Finally, in 2008, while in Germany, she reported her symptoms to a trusted physician’s assistant and was referred for an MRI scan.
“When the neurologist called with the results of the MRI, it was actually a relief because it was the first time I didn’t feel like I was going crazy in two and a half years,” Duffy said. “Someone actually believed me, and I had a real reason for everything that was going wrong.”
She also discovered that a microadenoma (a small, harmless tumor) by her pituitary gland had likely saved her life. The impact of the blast and her head hitting the metal plate caused a blood surge that could have ruptured and triggered an aneurysm had it not bled instead into the adenoma, which absorbed all the extra blood.
She was sent to the Walter Reed National Military Medical Center in Maryland immediately for neurosurgery—then spent four months recovering.
Back in Germany, a deployment slot opened up and she volunteered for it, but was never sent.
Duffy relocated to a classified unit in Hawaii and volunteered for a six-month deployment to Afghanistan.
“If I’m going to be in the army, send me on a deployment,” she said. “This is where I feel like I’m making the most difference.”
The medical memorandum she needed to clear her for deployment instead shattered her dreams of going to Warrant Officer Candidate School and being promoted—having a full military career.
“The doctor said not only would I never deploy again, but I’d also never be promoted,” Duffy said.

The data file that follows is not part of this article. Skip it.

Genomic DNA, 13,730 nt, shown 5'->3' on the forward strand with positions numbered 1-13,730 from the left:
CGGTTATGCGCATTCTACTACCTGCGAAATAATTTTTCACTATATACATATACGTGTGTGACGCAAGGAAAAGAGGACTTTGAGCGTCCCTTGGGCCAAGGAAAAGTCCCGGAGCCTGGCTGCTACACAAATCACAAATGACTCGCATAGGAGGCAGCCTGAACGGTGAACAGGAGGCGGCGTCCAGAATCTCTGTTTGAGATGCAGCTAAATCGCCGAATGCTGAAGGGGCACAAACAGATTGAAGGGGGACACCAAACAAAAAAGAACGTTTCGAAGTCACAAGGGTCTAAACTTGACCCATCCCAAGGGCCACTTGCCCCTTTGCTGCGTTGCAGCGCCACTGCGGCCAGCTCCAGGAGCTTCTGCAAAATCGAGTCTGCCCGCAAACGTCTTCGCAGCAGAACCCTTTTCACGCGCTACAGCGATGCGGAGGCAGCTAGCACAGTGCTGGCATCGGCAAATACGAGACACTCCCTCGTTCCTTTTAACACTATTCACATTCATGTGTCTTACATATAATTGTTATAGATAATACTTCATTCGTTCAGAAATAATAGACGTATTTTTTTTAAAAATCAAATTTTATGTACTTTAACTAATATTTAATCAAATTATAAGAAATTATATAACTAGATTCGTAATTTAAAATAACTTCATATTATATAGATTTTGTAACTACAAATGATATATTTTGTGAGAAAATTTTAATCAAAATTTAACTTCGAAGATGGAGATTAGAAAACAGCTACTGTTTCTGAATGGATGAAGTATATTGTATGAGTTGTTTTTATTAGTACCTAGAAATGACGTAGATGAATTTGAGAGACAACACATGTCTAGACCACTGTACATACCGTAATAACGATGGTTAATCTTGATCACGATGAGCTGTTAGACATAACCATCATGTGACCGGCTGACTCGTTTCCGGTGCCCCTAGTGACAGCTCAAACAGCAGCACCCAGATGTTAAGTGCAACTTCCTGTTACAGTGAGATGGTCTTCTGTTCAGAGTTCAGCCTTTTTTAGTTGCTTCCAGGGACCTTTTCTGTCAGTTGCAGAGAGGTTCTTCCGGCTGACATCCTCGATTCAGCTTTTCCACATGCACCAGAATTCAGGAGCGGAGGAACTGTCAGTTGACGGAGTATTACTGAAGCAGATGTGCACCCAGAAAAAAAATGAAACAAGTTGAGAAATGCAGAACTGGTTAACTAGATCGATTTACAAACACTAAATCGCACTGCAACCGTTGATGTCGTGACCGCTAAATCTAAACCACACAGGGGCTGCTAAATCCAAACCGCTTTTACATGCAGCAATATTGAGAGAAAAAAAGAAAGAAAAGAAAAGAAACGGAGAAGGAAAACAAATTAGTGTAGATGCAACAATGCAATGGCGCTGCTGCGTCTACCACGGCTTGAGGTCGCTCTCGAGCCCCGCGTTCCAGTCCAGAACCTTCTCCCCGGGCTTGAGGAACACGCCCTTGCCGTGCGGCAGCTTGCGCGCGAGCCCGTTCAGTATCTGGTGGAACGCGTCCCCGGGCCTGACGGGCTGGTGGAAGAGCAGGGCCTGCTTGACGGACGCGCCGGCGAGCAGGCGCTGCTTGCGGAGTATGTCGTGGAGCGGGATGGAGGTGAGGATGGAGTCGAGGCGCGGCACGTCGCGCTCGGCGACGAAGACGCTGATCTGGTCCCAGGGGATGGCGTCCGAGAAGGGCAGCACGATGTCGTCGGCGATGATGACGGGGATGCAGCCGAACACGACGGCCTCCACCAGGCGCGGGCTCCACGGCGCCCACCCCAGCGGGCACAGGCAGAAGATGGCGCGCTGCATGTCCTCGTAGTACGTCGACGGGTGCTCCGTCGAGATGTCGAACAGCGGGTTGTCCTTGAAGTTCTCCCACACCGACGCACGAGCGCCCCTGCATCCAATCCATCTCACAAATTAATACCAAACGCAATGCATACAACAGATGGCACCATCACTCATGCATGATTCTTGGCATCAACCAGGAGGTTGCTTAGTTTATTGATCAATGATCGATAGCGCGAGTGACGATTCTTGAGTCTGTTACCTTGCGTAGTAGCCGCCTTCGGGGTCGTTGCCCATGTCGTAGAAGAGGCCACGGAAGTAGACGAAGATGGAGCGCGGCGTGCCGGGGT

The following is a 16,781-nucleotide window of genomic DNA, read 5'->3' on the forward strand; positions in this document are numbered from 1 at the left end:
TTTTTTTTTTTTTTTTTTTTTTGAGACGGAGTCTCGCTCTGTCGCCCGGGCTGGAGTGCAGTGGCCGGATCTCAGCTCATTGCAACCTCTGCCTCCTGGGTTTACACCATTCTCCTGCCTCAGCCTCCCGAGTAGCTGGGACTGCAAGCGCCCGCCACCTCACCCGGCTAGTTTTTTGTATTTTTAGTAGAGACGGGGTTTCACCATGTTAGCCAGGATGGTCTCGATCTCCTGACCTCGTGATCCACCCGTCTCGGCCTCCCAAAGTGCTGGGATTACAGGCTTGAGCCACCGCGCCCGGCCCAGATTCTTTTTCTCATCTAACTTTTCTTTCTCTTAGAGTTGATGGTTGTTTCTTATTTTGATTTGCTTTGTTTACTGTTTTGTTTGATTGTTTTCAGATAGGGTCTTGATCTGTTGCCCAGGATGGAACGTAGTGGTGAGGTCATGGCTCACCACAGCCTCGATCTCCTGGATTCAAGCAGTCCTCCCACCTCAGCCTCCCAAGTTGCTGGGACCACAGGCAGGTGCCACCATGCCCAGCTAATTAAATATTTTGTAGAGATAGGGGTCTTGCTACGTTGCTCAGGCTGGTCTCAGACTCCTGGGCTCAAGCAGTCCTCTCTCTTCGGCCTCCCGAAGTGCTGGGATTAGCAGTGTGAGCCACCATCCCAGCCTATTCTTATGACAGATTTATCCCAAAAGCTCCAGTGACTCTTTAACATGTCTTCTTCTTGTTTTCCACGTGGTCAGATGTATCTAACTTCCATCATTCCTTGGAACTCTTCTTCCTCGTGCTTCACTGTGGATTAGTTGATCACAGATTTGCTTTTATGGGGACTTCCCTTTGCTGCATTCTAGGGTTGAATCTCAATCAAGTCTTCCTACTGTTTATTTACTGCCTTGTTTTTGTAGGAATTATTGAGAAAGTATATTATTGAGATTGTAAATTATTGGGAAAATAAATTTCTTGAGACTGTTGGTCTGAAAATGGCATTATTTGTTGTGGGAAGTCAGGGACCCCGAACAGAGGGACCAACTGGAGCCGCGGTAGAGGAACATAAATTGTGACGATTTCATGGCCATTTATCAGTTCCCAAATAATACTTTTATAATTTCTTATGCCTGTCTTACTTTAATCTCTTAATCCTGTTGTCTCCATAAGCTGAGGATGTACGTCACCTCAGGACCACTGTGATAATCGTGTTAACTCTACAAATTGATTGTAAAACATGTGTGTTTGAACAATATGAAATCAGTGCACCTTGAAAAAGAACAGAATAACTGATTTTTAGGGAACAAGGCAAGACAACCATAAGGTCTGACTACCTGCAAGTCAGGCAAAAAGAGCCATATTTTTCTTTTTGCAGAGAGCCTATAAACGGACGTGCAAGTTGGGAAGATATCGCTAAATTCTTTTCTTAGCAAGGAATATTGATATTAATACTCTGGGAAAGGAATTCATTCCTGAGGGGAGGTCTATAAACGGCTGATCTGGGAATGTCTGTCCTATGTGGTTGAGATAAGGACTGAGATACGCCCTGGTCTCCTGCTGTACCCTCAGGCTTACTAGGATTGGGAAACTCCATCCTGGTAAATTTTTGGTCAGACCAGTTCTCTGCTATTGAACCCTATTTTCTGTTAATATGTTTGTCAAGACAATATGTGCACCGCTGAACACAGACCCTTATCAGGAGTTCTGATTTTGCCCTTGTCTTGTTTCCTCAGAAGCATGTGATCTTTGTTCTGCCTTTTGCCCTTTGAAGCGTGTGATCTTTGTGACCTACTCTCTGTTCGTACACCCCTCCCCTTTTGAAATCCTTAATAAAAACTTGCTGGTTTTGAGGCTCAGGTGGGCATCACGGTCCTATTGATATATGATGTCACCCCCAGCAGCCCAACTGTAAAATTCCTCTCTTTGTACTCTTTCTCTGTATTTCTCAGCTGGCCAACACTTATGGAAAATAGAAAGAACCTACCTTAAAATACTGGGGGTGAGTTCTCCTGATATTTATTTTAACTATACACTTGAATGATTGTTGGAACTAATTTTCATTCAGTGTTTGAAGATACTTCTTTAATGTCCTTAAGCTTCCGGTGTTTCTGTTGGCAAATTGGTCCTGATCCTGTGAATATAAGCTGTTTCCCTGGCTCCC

After a year and a half of intensive physical and cognitive therapy in Maryland while the army deliberated on her medical status, she decided to retire from service in December 2012.
It had been a decade since Duffy was in Iraq when terrorists struck France in November 2015 in a string of coordinated attacks that killed 130 and injured 386.
The ISIS terrorist group claimed responsibility, but Duffy was convinced it was her fault and told her boyfriend as much. He told her she wasn’t even in France, but she wouldn’t let it go.
“No, because this is ISIS and I was chasing some of those guys and then they went to Syria,” she told him.
By that point, Duffy was already getting treatment for PTSD through the Headstrong Project, a nonprofit that provides free treatment to post-9/11 veterans with PTSD. But she had a severe depressive episode after the France bombings and still hasn’t fully processed it.
“I can talk about it, but I’m so tense talking about it because I still shoulder a lot of it, because I still haven’t come to a final conclusion on that one. You know, if I had done X, Y, and Z, things would have been different,” she said. “So the little bit of processing that we’ve done already has got me to the point where I’m not lying in bed every time ISIS’s name gets mentioned.”
She said the key is not that the therapist convinces her it’s not her fault, but rather “the entire purpose of therapy is to make you come to your conclusions so you actually believe them.”